The Carlyle Group, one of the world’s largest private equity firms, omitted its largest oil and gas investment from regulatory filings on its exposure to greenhouse gas pollution risk earlier this year, an AP investigation finds. The firm, which holds $376 billion in assets, claims to be better on climate than the rest of its peers despite having one of the biggest portfolios of fossil fuel companies, but left the emissions from Texas-based energy specialist NGP Energy Capital out of its report — mentioning it only as a footnote and claiming the relationship is only passive.

“They are telling one story to investors and doing something else that gets results,” Sean Field, of the Centre for Energy Ethics at the University of St. Andrews in Scotland, told the AP. NGP, which boasts its own portfolio of oil and gas companies, accounted for 8% of Carlyle earnings over the last five years, bringing in $512 million in the first half of this year alone — 49% of Carlyle’s profits — thanks to high oil and gas prices due to the Russian invasion of Ukraine. “The private equity people I talk to are making money hand over fist in a way they weren’t a couple of years ago,” Field said. “Of course they want to be in this space.”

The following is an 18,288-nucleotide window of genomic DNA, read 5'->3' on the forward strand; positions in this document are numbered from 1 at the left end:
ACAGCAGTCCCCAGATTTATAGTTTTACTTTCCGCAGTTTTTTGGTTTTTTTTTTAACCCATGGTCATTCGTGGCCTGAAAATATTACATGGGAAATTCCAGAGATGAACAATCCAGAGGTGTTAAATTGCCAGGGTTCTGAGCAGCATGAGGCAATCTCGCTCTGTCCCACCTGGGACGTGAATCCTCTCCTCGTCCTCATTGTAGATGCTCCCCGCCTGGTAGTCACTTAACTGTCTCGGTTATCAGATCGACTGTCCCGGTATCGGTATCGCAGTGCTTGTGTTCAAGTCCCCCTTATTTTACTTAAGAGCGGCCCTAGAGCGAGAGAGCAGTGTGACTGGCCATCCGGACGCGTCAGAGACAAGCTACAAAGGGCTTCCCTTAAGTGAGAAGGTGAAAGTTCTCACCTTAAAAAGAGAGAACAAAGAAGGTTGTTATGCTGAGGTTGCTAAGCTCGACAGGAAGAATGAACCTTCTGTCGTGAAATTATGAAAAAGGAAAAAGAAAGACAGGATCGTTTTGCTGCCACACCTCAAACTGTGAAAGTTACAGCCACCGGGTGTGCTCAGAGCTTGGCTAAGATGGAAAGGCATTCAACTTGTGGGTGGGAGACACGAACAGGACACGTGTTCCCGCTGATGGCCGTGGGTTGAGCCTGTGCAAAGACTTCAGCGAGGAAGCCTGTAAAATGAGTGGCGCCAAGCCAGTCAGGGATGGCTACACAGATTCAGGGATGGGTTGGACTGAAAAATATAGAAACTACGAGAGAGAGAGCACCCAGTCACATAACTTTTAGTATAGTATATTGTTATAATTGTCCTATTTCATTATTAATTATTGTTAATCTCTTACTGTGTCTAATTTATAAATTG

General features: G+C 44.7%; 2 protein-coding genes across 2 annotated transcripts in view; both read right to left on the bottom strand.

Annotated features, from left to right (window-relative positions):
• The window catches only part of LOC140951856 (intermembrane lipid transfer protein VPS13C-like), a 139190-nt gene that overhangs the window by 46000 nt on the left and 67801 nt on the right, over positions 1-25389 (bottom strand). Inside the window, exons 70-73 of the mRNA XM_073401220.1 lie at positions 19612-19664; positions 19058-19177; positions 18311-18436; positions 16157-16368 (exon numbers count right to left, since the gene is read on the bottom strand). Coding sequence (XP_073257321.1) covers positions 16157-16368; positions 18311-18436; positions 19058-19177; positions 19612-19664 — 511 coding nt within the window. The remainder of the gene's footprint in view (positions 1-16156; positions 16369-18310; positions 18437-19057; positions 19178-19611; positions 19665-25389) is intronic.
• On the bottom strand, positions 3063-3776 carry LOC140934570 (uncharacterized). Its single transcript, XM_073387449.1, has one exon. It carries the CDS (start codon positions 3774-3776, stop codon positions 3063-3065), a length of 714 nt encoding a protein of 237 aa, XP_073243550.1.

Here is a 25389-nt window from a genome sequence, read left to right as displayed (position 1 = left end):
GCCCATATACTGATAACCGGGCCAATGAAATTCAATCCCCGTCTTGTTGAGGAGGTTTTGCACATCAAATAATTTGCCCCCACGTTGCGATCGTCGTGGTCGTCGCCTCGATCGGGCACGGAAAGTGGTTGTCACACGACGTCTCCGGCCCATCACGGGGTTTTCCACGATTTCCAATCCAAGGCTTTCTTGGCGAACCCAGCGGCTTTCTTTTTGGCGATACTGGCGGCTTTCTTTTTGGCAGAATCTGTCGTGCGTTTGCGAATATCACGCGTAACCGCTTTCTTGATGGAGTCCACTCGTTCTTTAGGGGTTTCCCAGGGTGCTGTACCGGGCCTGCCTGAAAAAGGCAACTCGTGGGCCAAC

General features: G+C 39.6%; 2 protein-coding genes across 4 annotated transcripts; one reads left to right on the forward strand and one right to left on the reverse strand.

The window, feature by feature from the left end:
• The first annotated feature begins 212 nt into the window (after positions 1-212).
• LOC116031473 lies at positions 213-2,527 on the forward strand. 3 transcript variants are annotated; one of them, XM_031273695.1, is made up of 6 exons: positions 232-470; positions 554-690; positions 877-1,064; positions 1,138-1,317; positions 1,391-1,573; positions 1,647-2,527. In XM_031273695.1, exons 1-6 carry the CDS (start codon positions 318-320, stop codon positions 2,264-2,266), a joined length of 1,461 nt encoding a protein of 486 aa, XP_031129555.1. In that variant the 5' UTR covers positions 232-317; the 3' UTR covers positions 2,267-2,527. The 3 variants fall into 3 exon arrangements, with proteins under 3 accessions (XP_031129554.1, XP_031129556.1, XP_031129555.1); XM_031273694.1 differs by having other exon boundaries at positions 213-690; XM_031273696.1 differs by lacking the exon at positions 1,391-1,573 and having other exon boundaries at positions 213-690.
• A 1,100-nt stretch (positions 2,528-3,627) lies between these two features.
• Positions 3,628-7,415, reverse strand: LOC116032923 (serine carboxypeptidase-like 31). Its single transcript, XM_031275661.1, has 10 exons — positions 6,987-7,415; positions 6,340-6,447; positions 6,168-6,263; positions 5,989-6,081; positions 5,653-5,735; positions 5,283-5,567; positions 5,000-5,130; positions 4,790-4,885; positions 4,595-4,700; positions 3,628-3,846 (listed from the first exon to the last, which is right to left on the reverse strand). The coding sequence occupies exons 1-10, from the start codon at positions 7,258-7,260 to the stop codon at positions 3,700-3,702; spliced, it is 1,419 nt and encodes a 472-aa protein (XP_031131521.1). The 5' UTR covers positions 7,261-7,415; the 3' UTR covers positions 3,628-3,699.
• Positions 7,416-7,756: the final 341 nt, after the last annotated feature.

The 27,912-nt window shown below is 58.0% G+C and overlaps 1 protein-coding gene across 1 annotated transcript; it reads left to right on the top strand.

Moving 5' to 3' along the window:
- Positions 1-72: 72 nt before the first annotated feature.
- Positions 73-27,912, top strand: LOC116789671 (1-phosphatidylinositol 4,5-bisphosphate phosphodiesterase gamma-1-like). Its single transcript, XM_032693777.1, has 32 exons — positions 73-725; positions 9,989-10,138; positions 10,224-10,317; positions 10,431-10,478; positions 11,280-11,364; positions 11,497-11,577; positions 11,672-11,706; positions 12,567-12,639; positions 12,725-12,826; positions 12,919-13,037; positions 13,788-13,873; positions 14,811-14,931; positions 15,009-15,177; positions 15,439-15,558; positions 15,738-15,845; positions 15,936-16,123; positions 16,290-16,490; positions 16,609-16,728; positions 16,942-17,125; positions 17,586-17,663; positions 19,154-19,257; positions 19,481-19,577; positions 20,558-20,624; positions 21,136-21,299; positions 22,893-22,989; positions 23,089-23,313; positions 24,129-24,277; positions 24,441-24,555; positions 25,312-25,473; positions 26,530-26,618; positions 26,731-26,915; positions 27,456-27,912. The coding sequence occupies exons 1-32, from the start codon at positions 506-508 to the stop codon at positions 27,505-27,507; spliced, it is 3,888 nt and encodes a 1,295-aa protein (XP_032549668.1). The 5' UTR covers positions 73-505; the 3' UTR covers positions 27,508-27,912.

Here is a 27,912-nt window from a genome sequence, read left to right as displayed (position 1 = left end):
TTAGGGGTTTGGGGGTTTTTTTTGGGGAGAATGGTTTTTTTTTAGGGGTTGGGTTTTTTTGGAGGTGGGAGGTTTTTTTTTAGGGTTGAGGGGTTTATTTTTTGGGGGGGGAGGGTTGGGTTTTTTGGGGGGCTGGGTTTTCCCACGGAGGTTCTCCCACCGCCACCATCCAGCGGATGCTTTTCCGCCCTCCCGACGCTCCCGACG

Private equity firms own major polluters

Private equity-owned oil and gas operations in the Permian Basin are frequently extremely polluting. NGP-owned Blackbeard Operating emitted nearly double the methane pollution as Chevron last year. While Carlyle’s omission of climate pollution from its biggest oil and gas investment in its financial risk report may not technically violate any law, it raises serious questions about corporate and private equity emissions transparency and corporate citizenship. “Given their massive fossil fuel exposure, private equity firms like Carlyle have an urgent responsibility to address the significant role they play in propelling the climate crisis,” Jim Baker, head of the Private Equity Stakeholder Project, told the AP. (AP)